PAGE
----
Like many Indonesians too young to remember the events of 1965, but kept in the dark about them, Chudori sought answers about what she calls the 'black hole' of Indonesian history. Because history books did not provide the answers, and because her parents' generation would not speak of the events, she sought to explore and imagine the answers through creative writing – in her case, a novel drawing on years of meticulous research based on real-life characters.
As Chuori describes in her article here, her first encounter with the 'black hole' was her discovery of Restaurant Indonesia in Paris. Founded as a cooperative in 1982, it has always been more than just a restaurant. Its original purpose was to provide employment for Indonesian political refugees, including Umar Said and Sobron Aidit, who were unable to return to Indonesia after the 1965 attempted coup. .
As well as promoting Indonesian culture through exhibitions, dance and performances, it has provided a forum for intense political and philosophical discussions. The key protagonists of Pulang – Dimas Suryo, Nugroho Dewantoro, Tjai Sin Soe and Ristjaf – are loosely based on those unlikely restaurateurs.
While the tumultuous events of 1965 are the backdrop of the story, this is not a novel about ideology or political power. It is about the impact of 1965 and its aftermath on the daily lives of the exiles, their families and friends, including those left behind in Indonesia. Inevitably this includes stories of love, lust and betrayal. It describes the constant low-level intimidation faced by the restaurant owners, regarded by the Indonesian authorities as dangerous on account of their political persuasions. It includes Dimas not being present when his mother dies in Indonesia.
But it also includes laughter, adventure and food – especially food. The completely inexperienced restaurateurs devise mouth-watering menus and prove adept at producing Indonesian dishes guaranteed to win the hearts of the diaspora in Paris and educate the French about Indonesian cuisine.
Notwithstanding several flashbacks to the 1950s, the action of Pulang begins in 1965 and ends in 1998: sandwiched between two cataclysmic events of modern Indonesian history. Dimas Suryo and his colleagues are attending a conference of journalists in Santiago, Chile, at the time of the attempted coup. As suspected communist sympathisers, their passports are revoked and they cannot return home. Moving from Chile to Cuba to China over the ensuing years, they eventually end up in Paris where they open their restaurant. Despite that enforced distance from their homeland, their yearning for and connection with Indonesia is the key thread of the novel.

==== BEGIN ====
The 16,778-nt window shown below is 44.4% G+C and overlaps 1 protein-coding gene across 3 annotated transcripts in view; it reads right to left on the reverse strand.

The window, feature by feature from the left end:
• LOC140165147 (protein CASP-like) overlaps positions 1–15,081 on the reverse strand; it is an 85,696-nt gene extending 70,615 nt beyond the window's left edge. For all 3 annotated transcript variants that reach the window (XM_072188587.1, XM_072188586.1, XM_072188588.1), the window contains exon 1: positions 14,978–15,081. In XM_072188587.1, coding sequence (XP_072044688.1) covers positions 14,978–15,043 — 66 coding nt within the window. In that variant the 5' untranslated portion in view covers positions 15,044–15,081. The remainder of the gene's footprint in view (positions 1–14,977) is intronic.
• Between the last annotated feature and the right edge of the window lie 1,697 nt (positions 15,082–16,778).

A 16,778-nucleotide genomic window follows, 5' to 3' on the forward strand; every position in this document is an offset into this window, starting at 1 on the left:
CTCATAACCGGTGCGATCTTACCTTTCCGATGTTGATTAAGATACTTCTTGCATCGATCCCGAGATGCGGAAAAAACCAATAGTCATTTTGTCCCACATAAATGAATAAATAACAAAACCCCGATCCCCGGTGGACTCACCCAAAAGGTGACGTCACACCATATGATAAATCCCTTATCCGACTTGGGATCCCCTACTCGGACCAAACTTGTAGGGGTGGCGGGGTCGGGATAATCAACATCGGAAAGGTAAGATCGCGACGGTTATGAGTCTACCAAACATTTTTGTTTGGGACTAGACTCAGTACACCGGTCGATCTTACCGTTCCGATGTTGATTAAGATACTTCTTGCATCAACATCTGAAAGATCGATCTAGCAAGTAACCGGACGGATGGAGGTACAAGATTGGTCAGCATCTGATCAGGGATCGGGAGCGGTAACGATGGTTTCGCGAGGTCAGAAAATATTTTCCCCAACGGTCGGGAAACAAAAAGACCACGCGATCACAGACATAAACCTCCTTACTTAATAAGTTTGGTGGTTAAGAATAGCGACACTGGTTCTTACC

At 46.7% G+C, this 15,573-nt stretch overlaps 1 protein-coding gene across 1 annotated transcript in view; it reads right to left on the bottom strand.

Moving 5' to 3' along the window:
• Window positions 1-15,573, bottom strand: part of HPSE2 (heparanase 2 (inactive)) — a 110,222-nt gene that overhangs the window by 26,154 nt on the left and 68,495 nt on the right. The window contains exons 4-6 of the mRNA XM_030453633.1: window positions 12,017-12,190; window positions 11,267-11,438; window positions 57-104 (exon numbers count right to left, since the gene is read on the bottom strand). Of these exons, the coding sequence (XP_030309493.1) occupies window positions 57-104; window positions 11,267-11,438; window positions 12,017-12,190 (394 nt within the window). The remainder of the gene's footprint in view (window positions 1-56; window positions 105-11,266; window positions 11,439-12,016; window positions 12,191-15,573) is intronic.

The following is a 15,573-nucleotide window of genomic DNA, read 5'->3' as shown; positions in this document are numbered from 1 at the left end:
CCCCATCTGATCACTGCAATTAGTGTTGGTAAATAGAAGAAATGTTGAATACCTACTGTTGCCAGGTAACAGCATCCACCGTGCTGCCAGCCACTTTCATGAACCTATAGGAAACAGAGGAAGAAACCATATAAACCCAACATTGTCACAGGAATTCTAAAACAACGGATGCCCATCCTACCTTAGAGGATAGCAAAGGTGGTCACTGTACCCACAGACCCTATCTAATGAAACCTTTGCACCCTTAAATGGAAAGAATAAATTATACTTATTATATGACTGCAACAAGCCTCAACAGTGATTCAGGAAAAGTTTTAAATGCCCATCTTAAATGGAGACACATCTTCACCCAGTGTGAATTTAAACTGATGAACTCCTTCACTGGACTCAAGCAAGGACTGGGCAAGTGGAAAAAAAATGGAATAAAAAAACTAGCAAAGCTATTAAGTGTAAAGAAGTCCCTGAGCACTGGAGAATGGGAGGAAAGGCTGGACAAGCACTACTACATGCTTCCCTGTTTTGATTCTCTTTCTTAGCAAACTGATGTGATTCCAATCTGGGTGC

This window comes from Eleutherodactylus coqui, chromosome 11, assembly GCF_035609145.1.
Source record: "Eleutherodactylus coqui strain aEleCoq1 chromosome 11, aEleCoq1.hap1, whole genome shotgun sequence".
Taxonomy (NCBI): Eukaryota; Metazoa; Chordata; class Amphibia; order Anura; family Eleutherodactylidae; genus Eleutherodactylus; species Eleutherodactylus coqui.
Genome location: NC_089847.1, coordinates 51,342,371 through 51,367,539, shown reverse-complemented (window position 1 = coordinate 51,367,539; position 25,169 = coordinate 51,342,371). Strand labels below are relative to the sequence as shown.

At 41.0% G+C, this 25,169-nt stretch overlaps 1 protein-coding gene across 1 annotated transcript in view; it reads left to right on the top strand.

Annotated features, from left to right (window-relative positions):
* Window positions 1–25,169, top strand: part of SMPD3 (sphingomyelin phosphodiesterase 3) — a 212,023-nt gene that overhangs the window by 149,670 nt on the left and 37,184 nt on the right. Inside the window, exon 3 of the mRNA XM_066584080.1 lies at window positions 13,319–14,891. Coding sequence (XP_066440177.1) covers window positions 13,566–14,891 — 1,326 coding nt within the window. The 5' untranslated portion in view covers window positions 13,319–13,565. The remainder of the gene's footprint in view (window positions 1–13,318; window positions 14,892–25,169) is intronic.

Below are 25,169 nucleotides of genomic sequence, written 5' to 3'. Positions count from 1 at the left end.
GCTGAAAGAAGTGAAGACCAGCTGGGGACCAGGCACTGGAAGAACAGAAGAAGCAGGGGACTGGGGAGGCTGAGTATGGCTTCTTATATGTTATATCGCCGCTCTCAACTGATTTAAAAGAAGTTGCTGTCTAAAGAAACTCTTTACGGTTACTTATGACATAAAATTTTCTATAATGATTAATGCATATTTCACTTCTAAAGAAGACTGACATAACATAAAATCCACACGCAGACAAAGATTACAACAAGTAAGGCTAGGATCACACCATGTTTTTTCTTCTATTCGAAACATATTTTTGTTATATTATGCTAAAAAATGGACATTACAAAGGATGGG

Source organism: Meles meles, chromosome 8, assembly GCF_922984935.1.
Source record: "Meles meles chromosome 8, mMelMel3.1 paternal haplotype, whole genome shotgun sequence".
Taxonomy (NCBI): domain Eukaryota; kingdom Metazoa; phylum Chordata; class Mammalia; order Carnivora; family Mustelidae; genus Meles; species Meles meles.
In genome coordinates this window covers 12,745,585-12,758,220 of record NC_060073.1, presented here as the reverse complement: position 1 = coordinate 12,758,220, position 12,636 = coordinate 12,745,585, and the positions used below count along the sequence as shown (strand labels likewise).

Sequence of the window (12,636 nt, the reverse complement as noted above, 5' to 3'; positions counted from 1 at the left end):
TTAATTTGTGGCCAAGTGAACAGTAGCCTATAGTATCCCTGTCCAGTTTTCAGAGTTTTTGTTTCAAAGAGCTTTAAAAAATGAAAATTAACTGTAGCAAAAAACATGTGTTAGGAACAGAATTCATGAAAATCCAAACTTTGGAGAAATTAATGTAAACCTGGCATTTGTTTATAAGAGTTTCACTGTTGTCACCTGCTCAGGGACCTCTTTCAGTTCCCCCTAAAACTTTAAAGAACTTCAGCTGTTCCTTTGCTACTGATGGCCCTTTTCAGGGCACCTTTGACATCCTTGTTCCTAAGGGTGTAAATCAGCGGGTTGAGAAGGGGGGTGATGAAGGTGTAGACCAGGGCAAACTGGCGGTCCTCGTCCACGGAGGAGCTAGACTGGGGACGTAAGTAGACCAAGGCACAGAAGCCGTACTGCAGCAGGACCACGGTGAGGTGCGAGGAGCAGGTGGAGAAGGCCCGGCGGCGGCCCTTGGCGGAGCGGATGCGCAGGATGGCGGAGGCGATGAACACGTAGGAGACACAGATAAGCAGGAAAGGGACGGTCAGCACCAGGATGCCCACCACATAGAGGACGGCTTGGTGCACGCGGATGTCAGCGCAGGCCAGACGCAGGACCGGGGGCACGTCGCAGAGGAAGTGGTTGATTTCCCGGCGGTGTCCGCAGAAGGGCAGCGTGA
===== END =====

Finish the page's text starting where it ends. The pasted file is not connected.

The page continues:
Despite having a girlfriend back in Indonesia, Dimas marries a French girl during the 1968 revolution in Paris. They give their daughter an Indonesian name – Lintang Utara – that reflects the father's longing to go home. It is not until much later, as a young undergraduate student, that Lintang finally has the opportunity to visit the country of her father's birth, only to arrive in Jakarta on the eve of the chaotic 1998 demonstrations that eventually lead to the downfall of President Suharto.
As she has done in her other writing (see for example the stories in The Longest Kiss, her recently published translated short story anthology), Chudori manages to make Indonesia a constant presence on the pages of this novel without having to make repeated reference to it. It is, of course, an imagined Indonesia for the protagonists - a country symbolised for Dimas by the big glass jars of cloves and saffron in his kitchen. (Chudori has spoken of President Abdurrahman's visit to Paris when he asked what could be done for the exiles. Their poignant response: all they wanted was their green Indonesian passports.) For the next generation, Lintang Utara, Indonesia is 'a blood relationship that I do not know.'